Title and Title Changes: The Branding Iron ( 1884); Indian Champion ( 1884- 1885)
Volume and Issue Data: The Branding Iron (Vol. 1, No. 1, February 23, 1884-Vol. 1, No. 4, March 15, 1884); Indian Champion (Vol. 1, No. 5, March 22, 1884-Vol. 2, No. 38, December 28, 1885)
Publisher and Place of Publication: Loren H. Roberts and Renfrew M. Roberts, Atoka, Choctaw Nation ( 1884-1885)
Editor: Renfrew H. Roberts ( 1884-1885)
INDIAN CHIEFTAIN. See THE VINITA WEEKLY CHIEFTAIN
The Indian Citizen ( 1884) was established at the Indian Industrial School at Forest Grove, Oregon, in February, 1884, as a four-page, two-column monthly. It was said to be "Edited and Published by the Indian children at Forest Grove, Oregon, in the interests of the Forest Grove School and of the Indians of the Pacific Coast," yet the editors and publishers were listed as "Kalama and Lear." Kalama was Peter Kalama, who in 1885 was head printer and acting disciplinarian at the school and in 1886-1887 was a teacher. Lear has not been identified.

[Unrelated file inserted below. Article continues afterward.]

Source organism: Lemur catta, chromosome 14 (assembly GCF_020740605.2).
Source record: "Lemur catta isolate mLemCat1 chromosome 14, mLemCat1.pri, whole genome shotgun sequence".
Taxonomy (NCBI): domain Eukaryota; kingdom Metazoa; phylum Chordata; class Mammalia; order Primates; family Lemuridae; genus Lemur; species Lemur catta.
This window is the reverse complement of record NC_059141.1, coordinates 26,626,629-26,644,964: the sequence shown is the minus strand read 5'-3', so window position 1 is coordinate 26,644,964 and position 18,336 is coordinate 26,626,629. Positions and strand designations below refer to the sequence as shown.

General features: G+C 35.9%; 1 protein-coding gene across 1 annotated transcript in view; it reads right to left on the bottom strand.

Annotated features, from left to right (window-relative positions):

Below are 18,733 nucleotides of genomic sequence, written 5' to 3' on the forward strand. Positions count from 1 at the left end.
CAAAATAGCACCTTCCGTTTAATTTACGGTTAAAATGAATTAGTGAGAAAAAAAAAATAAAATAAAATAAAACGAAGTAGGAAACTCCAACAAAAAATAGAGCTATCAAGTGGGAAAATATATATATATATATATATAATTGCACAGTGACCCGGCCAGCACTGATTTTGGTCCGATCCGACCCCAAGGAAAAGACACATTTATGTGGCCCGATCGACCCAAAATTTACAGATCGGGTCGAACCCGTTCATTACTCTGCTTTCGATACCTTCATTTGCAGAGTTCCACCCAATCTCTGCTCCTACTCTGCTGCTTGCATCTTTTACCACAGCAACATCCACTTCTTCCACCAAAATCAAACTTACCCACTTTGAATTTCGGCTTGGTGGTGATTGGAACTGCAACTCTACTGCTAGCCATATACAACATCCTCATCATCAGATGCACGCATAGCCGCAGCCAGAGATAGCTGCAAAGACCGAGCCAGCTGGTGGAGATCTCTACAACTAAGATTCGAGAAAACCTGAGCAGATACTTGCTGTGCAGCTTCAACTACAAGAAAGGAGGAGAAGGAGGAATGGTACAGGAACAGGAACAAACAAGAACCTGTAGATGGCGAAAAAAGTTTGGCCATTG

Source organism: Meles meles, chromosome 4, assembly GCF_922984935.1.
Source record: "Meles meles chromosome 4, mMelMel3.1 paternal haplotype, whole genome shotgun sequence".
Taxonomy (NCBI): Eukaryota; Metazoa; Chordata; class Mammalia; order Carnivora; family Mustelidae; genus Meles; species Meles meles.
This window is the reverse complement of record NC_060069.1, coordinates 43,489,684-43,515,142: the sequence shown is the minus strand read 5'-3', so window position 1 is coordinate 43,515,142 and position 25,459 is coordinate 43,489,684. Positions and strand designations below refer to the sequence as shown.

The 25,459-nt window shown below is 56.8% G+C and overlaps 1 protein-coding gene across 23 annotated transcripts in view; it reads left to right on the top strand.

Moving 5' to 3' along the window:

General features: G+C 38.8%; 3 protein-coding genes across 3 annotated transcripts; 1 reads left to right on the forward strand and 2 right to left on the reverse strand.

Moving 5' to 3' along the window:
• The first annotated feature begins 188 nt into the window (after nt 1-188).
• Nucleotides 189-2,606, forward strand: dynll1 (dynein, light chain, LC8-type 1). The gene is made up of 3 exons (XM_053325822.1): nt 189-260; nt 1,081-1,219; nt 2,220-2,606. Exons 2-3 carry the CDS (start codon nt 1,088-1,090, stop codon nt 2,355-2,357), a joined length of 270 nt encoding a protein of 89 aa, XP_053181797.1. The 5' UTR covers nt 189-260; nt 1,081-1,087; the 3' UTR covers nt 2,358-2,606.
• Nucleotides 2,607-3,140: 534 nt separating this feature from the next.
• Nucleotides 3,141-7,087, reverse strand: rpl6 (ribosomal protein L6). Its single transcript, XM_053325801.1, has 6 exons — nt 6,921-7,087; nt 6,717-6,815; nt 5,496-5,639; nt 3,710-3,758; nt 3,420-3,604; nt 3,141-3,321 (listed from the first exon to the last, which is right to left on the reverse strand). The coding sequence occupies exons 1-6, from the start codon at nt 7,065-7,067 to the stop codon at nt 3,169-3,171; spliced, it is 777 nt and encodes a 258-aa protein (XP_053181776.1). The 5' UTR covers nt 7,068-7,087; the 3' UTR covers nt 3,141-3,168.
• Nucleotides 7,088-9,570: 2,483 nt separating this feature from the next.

This was their first attempt at editing and publishing, the editors said. They had to set up one page and print it and then redistribute the type and set up another.
The opening statement set the tone for the publication. Their purpose was to let the people at home know what they were doing and to let the people of one reservation know what was happening at another. The Indians' work before them, they said, was to learn about God and to become civilized, ultimately to become U.S. citizens. This message was reiterated in an article in the first issue, "The Future of the Indians." The publication contained school news, reports of events on campus, news of students who had returned home, employees, visitors, and Indians in various regions, student essays, and articles in praise of the school.
How long The Indian Citizen continued is uncertain. Only a few scattered issues are known to have survived. However, it was still being published in the fall of 1886 after the Forest Grove School was moved to Chemawa. 1